Raveneau is the top Chablis producer, everyone knows it, the prices are sky high, yet worth it in my opinion, as the quality experience is virtually guaranteed, both young and especially with age. 2012 vintage in Chablis was particularly strong, and Raveneau's 2012's that I tasted were fabulous. Riesling-like minerality, honeyed, spicy butteriness that lingered on the lips for hours, viscous oily textures and exotic seawater / seaweed salinity were the hallmarks of this lineup, with the bonus 1999 Montee de Tonnerre showing amazing seamless silkiness and marvelous complexity. Yet with all those admirable attributes, these are not wines of weight and obviousness, but rather of elegance, complexity, texture, precision and enormous class. My oh my, I was smitten, they were the best 2012 white burgundies (if you can call Chablis that) I have had! In 2012, there were other excellent Chablis producers that cost a fraction of Raveneau - the likes of Dauvissat, William Fevre, Christian Moreau, etc... Personally, I hold Dauvissat in almost as high esteem, yet Raveneau is still the king!

Tasting Notes



2012 Raveneau Chablis "Vaillons" 1er Cru - satiny seawater, creamy pillowy oiliness, intensely spicy and very long finish lasting more than a minute. This is great!

2012 Raveneau Chablis "Butteaux" 1er Cru - slightly riper than the "Vaillons", more orchard fruit, still nice honeyed salinity and oiliness. I preferred the Vaillons by a tiny margin.

2012 Raveneau Chablis "Montee de Tonnerre" 1er Cru - beautiful creamy scent, spice, oil, spicy florals, intense finish, silkier and softer than the "Valmur" and "Butteaux", slightly more elegant if perhaps less powerful than the previous two.

2012 Raveneau Chablis "Valmur" Grand Cru - more power and punch here, more flavor, oily buttery finish, Riesling-like minerals, actually reminds me of an Italian wine too, in terms of focus and minerality, but with cream/butter/oil adding an enormously pleasurable dimension of class, very obvious crushed stones covered with honeyed butter, very long finish that reverberates on my taste glands. Wow!



1999 Raveneau Chablis "Montee de Tonnerre" 1er Cru - note of petrol and butter on the nose. Palate: silky smooth, buttery, slightly roasted nuts, wow!, really complex and delicious, great balance, rich! In a perfect place to drink now. Wish I had this in my cellar! Marvelous!...

Friday Feature Photo: The Controversial Grape of Spain

Bobal Grape - Valencia Photographer: Ryan Opaz Capture Date: April 21, 2011 Location: Utiel-Requena, Spain AboutWith a climate ideally suited for growing Bobal and a score of growers and winemakers passionate about preserving their heritage and rewriting the modern wine story of their region, the DO Utiel-Requena has sparked the interest of the true wine aficionados worldwide. Those who celebrate diversity and authenticity be prepared! In the world of Spanish wines, there’s always something new to discover. Desktop Wallpaper: To download this image, simply right-click on the image and select “save link as” or “save target as”, then select the preferred location on your computer to save the photo. Purchase: Please contact the photographer directly if you’re keen to purchase their photo.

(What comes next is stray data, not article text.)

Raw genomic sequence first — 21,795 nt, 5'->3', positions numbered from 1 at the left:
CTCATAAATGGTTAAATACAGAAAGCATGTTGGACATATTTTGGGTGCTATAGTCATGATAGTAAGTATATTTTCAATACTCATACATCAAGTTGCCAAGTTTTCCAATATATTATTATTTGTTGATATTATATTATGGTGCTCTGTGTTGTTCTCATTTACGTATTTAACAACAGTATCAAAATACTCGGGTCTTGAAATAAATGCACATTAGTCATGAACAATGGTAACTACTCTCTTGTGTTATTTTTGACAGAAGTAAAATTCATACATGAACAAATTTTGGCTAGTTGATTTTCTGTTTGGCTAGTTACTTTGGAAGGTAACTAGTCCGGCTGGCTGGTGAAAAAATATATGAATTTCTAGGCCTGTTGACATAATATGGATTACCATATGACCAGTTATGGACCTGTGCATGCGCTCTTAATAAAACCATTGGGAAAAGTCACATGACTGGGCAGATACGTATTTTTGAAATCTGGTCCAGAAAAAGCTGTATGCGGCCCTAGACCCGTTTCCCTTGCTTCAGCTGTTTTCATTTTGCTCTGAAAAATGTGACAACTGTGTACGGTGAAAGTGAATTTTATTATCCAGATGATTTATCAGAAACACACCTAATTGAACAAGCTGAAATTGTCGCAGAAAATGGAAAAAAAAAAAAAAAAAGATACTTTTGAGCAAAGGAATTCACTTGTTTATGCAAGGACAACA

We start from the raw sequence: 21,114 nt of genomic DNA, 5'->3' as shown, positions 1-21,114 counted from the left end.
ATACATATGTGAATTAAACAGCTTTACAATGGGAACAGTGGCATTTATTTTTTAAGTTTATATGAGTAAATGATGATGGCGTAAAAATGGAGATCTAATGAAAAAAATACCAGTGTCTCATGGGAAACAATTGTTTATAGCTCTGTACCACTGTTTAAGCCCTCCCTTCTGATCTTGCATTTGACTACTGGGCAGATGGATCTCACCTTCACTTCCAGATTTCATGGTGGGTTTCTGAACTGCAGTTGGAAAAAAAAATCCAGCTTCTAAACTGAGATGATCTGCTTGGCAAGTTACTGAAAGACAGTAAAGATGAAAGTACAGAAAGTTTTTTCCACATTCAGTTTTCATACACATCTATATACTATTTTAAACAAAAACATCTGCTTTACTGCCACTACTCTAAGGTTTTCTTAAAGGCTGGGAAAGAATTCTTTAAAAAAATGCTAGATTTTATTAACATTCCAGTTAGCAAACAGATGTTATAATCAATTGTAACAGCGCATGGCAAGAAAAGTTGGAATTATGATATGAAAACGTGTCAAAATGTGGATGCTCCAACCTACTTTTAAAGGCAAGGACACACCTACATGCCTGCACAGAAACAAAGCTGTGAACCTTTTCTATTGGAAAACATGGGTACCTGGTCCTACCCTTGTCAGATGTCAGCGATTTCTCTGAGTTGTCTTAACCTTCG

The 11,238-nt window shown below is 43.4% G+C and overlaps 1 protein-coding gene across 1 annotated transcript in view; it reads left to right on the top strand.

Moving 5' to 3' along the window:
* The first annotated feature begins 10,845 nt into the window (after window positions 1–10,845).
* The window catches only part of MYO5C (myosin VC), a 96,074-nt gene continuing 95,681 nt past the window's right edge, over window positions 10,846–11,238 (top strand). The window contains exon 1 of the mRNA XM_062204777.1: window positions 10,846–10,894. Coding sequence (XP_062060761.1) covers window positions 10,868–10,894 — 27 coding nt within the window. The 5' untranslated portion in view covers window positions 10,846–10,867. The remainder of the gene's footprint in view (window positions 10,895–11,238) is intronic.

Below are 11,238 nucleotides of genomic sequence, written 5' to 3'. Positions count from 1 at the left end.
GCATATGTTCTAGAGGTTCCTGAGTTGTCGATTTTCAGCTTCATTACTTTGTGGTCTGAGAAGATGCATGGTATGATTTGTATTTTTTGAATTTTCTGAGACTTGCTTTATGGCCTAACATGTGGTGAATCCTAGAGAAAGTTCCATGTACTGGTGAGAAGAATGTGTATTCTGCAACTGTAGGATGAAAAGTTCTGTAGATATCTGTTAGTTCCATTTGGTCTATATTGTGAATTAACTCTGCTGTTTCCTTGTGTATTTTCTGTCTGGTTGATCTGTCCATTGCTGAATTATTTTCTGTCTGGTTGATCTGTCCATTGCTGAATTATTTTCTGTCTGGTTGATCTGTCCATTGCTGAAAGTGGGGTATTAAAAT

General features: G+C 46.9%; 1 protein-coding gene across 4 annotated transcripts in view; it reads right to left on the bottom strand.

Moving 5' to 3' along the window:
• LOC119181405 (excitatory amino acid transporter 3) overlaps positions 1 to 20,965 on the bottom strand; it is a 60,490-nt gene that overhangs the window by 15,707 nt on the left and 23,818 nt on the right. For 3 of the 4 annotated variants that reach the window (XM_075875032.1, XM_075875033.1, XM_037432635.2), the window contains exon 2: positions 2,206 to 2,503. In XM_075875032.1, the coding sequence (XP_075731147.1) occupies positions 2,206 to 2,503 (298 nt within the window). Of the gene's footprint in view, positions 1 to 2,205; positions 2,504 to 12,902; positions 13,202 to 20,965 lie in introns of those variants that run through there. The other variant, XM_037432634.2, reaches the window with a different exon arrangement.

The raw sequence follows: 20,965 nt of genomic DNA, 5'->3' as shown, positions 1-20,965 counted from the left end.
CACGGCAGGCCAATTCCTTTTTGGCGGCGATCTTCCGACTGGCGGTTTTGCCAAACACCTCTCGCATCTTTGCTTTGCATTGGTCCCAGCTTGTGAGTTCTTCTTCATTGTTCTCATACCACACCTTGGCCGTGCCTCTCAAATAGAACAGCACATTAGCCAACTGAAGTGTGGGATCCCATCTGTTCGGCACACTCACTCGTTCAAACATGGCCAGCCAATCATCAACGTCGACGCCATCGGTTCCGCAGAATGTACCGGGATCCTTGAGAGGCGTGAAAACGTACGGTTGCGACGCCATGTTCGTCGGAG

If you want to have your photo featured here please contact us!! 

Pheasant’s tears Chinuri 2011


Separate and unexpected. This is the first Georgian wine and the first Chinuri I can recall drinking. Chinuri, a white grape, is indigenous to Georgia and in this case it is vinified in wax lined clay vessels (Qvervi) buried in the ground. The skins are left in the vessels which explains the texture, scent and colour. This is a very tannic white wine - bone dry and astringent, not unlike a mouthful of grape skins. . .  It's green in accent too. Musk and florals, a suggestion of green bean and green mango. . . Phenolic and parching, there's no residual sweetness and the acidity seems blunted, the notable thing being the tea leaf, bore water finish.

Image. A girl in the glass with auburn hair.

The Winemaker with "the Touch" – the Son of Northern Rhone Royalty: Stunning St. Joseph Under $25

Incredible St. Joseph You Can Drink Every Day (Thank You Strong Dollar) Plus a Wonderful White

I have plenty of winemakers who do not come from winemaking families.  But let me tell you - it sure helps to be the son of a legend (Guillaume Sorell's father is Marc Sorell of the famous Hermitage estate who has incredible slices on that legendary hill, with his Le Greal being the most famous).  Imagine every day of your life learning the lessons of what to do with problems in different types of harvests.  Tasting wines from these harvests and seeing how they age.  It helps.  A lot.  
 
Simply put, Guillaume Sorrel has the Touch.  What is the Touch?  It's knowing almost by instinct every little nuance of making wine and how to do it perfectly.  I'll let others argue about how much is nature versus nurture but Guillaume has the touch - you can taste it in every wine; the balance, the texture, the way it expresses its terroir. Domaine les Alexandrins is one of the most exciting young estates in the Northern Rhone.  Get on board - the dollar will not be this strong forever and these wines are gaining in popularity.